So the other day I got a note from Stephanie--I mean, some eager writer. Let's call her "Bursting to Begin," just for fun. ;-) It said:
Well, Bursting, you've made my day. =) There are few subjects I love more than historical research! (Yes, I'm just that nerdy.)
So here we go! The basic steps to historical research.
1. Identify your setting
Silly as it may sound, the first step is to nail down your location and your year. These are the two things that determine all your other research. And the more specific you can get the better, though often it's the research itself that determines exact months or parts of a city you want this to take place in. Have a basic idea going in, but don't be afraid to hit the backspace key if you stumble across something better as you read!
2. Who are your characters?
While much character development comes as you write, you have to know some specifics going in. What does you character do for a living? Are they wealthy or poor? On the cutting edge of the changing times or stuck in the past? This helps you determine things like what neighborhoods they would live in, where they'd be going to work, and what fashions and technology of the day you need to know. You'll also need to know things like what company, businesses, organizations etc. were called back then, how they were viewed by the public, etc.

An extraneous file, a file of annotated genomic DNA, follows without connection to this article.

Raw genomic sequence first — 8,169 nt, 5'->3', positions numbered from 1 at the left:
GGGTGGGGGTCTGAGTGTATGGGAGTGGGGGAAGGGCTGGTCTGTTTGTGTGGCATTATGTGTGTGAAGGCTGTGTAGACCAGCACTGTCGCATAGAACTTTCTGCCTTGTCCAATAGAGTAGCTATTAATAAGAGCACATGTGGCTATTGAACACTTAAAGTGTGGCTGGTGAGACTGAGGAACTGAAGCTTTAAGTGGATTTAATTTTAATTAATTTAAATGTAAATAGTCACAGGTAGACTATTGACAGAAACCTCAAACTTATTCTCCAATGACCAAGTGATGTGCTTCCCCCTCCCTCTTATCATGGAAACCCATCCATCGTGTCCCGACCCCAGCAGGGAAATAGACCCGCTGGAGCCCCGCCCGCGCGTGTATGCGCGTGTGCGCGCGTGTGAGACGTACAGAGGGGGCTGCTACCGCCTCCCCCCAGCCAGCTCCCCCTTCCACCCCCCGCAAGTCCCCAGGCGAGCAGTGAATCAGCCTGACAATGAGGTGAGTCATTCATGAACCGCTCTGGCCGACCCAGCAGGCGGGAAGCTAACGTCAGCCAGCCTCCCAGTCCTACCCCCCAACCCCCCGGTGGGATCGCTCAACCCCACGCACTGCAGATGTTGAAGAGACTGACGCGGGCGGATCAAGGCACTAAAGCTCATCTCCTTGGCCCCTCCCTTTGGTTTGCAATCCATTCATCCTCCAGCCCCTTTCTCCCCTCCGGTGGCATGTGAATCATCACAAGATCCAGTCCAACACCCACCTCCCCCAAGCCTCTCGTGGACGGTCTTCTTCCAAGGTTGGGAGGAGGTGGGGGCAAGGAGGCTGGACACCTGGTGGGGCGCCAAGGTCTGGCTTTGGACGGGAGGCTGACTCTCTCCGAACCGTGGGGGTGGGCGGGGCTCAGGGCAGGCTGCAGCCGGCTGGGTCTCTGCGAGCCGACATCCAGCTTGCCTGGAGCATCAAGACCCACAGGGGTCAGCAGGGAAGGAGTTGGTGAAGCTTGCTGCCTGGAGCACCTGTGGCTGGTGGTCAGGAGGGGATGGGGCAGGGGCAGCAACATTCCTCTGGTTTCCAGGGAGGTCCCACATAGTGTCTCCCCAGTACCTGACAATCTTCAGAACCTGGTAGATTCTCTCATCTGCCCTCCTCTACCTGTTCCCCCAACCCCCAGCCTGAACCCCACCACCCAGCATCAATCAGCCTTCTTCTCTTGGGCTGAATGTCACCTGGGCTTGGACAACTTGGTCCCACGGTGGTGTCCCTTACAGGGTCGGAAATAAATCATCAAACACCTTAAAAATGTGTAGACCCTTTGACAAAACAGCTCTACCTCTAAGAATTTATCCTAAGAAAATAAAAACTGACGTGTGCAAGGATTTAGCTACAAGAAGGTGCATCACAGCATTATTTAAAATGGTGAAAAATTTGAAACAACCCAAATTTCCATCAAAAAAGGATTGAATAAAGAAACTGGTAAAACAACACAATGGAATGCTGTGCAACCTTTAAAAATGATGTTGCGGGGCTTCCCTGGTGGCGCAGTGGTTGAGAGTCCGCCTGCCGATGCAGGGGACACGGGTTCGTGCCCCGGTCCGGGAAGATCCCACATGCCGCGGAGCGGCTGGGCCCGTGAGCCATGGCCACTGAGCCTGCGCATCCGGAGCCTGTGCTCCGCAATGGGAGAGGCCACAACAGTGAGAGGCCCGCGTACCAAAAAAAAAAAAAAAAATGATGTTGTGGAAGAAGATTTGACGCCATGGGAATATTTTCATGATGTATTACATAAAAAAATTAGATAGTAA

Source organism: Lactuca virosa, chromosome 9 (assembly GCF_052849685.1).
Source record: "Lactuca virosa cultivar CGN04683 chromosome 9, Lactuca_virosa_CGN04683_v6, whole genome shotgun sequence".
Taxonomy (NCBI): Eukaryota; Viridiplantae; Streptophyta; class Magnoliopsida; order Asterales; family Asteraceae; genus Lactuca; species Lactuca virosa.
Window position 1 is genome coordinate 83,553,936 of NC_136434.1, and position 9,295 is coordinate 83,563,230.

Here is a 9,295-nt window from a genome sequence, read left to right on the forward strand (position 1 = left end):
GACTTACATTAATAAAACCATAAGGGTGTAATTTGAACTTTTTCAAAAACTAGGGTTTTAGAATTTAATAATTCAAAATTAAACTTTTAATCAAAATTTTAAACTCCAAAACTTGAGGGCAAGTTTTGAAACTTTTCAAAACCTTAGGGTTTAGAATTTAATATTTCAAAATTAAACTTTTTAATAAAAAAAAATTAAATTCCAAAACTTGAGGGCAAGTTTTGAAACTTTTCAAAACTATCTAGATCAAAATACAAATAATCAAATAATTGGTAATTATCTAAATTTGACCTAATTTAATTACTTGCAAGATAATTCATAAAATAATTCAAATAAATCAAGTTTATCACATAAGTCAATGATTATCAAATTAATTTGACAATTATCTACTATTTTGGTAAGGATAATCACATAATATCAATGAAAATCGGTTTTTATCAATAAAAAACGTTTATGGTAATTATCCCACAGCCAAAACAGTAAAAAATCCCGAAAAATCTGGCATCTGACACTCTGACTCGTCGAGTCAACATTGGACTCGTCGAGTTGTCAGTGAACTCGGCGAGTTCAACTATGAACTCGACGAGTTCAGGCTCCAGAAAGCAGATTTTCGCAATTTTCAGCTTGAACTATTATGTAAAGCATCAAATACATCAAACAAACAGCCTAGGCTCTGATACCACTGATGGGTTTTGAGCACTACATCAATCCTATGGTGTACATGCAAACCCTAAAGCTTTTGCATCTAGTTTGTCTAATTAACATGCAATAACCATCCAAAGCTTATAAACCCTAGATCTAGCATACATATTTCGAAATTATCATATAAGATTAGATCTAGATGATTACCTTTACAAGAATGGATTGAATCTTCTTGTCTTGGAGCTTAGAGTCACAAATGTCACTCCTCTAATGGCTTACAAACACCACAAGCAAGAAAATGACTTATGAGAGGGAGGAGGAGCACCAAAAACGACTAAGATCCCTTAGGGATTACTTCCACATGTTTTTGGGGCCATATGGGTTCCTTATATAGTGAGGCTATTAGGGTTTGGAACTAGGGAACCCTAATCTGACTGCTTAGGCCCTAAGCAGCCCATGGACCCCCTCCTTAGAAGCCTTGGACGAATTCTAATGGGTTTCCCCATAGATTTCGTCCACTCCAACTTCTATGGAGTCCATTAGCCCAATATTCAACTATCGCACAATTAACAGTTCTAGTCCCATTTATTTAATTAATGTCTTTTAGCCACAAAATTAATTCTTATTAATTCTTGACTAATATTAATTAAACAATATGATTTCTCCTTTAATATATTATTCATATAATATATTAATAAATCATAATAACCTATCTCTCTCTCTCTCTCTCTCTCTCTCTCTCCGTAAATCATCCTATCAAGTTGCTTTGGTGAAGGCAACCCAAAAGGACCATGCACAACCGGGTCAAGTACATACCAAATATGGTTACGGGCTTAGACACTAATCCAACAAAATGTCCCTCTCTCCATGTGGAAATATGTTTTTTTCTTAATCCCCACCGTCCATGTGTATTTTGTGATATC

3. Era-specific details
These not only enrich your setting, they influence your characters and should shape your whole story! Things to look up include:
- Fashion (yay!)
- Modes of transportation (chariots? buggies? trains? ships? cars?)
- Houses (very different styles were built in different eras--much depended on heating sources)
- Vocabulary and idioms of the day (you can often find lists of, say, "Regency idioms")
- News items (you can often even find archived newspapers!)
- Music / Film of the day (search "popular music of 1919", for example)
4. Subject matter
What's your story about? Colonial quilting? Civil War Baltimore? The last Russian Czar? 20s Gangster Chicago? An Egyptian archaeologist? Look for non-fiction books that deal specifically with those topics. I've yet to look up my topic and not find a slew of historians who have already done some of the homework for me. =)